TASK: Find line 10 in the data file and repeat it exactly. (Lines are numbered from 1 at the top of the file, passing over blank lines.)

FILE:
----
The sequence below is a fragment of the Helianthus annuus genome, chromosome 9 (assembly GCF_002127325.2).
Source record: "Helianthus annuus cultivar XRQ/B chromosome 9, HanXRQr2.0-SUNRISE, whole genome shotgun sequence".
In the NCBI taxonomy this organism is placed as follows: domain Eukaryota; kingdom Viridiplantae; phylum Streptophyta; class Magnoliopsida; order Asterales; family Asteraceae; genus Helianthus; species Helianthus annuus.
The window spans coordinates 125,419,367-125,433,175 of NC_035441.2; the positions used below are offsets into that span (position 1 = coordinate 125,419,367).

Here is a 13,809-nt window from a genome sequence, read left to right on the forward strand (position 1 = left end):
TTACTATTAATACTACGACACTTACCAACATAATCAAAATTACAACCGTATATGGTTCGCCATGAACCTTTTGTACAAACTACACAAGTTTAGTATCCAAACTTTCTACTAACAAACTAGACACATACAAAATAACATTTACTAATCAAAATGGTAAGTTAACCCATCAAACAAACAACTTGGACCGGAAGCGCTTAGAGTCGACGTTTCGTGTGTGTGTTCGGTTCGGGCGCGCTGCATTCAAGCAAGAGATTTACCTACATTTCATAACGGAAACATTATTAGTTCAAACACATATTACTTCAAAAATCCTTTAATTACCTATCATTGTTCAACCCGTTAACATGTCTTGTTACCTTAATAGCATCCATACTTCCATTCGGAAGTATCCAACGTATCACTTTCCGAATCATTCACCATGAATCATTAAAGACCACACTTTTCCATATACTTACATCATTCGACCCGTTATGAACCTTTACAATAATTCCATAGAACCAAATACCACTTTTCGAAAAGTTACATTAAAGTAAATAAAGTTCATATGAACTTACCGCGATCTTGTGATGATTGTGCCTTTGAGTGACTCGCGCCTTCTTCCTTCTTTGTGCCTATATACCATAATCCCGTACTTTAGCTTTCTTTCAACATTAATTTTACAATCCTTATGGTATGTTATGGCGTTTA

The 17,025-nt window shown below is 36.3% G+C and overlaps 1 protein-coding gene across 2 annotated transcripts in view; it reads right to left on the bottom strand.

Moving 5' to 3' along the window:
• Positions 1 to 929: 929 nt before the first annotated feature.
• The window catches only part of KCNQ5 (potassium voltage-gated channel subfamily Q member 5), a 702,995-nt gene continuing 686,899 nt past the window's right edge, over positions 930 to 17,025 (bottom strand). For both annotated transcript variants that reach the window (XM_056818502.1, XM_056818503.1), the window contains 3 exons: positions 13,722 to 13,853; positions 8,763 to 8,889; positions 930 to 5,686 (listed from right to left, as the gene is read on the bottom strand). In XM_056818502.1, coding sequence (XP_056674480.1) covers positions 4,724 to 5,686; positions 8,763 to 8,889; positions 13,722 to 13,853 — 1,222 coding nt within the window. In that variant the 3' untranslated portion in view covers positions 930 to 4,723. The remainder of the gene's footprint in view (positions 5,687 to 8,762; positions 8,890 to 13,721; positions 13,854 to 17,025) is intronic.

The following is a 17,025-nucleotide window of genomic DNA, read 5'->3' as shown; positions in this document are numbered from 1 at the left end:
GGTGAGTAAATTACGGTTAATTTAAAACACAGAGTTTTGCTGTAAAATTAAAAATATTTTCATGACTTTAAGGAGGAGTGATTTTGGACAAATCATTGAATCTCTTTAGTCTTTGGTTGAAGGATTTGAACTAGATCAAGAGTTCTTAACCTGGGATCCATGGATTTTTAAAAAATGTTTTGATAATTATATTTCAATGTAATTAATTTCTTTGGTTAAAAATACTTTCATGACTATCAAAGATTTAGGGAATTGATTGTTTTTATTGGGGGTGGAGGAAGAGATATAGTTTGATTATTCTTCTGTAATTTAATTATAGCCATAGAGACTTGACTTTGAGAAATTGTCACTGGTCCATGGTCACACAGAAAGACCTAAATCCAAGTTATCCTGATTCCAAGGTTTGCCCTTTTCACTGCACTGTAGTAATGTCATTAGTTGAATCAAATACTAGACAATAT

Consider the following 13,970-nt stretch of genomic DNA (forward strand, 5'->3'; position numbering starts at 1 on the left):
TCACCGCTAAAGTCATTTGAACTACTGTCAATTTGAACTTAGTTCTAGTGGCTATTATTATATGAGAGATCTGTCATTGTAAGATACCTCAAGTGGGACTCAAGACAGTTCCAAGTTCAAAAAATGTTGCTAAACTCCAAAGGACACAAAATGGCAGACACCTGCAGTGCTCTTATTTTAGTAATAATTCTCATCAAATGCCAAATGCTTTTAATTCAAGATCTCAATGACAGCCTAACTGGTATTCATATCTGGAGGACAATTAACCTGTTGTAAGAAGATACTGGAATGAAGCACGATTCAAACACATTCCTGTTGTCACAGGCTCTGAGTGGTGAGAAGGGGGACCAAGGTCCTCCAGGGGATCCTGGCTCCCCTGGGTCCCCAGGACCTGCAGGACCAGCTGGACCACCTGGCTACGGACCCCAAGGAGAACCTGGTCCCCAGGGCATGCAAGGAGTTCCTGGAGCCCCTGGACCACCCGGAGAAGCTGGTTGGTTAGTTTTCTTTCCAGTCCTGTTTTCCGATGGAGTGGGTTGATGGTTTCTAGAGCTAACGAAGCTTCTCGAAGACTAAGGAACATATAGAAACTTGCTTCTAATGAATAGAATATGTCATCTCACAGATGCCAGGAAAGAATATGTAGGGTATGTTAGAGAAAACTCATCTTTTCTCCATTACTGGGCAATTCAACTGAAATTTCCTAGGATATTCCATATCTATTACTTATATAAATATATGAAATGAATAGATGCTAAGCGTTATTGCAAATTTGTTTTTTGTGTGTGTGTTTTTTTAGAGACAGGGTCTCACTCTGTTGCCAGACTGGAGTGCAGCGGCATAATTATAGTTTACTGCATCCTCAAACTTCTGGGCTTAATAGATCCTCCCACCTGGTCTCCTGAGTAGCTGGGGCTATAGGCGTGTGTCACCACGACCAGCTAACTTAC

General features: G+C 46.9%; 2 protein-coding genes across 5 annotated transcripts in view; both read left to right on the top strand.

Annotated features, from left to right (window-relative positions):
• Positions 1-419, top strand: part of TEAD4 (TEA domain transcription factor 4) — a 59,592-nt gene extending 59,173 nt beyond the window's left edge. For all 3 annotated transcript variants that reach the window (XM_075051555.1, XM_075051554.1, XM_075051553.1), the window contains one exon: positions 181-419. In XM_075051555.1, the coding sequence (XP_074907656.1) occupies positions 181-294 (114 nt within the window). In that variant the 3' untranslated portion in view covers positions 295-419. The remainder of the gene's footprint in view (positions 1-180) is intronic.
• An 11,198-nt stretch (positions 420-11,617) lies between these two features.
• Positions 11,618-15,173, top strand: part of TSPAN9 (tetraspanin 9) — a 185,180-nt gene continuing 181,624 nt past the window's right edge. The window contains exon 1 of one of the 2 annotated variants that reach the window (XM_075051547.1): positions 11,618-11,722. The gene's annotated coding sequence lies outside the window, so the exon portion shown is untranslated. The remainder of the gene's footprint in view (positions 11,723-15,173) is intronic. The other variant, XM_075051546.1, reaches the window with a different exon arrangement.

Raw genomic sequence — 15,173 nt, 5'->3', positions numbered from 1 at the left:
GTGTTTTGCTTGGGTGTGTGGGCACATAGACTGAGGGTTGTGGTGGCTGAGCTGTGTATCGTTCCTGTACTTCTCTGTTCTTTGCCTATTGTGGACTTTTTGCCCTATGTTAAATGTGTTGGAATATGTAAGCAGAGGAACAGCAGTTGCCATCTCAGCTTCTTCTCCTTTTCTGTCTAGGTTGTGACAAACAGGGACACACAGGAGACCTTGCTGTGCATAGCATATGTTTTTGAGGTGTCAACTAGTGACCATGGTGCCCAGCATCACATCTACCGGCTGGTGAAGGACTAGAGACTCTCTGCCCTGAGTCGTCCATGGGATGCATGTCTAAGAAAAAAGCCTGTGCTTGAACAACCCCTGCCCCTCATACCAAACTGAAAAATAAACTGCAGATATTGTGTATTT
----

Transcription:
• The window catches only part of KCNQ5 (potassium voltage-gated channel subfamily Q member 5), a 702,995-nt gene continuing 686,899 nt past the window's right edge, over positions 930 to 17,025 (bottom strand). For both annotated transcript variants that reach the window (XM_056818502.1, XM_056818503.1), the window contains 3 exons: positions 13,722 to 13,853; positions 8,763 to 8,889; positions 930 to 5,686 (listed from right to left, as the gene is read on the bottom strand). In XM_056818502.1, coding sequence (XP_056674480.1) covers positions 4,724 to 5,686; positions 8,763 to 8,889; positions 13,722 to 13,853 — 1,222 coding nt within the window. In that variant the 3' untranslated portion in view covers positions 930 to 4,723. The remainder of the gene's footprint in view (positions 5,687 to 8,762; positions 8,890 to 13,721; positions 13,854 to 17,025) is intronic.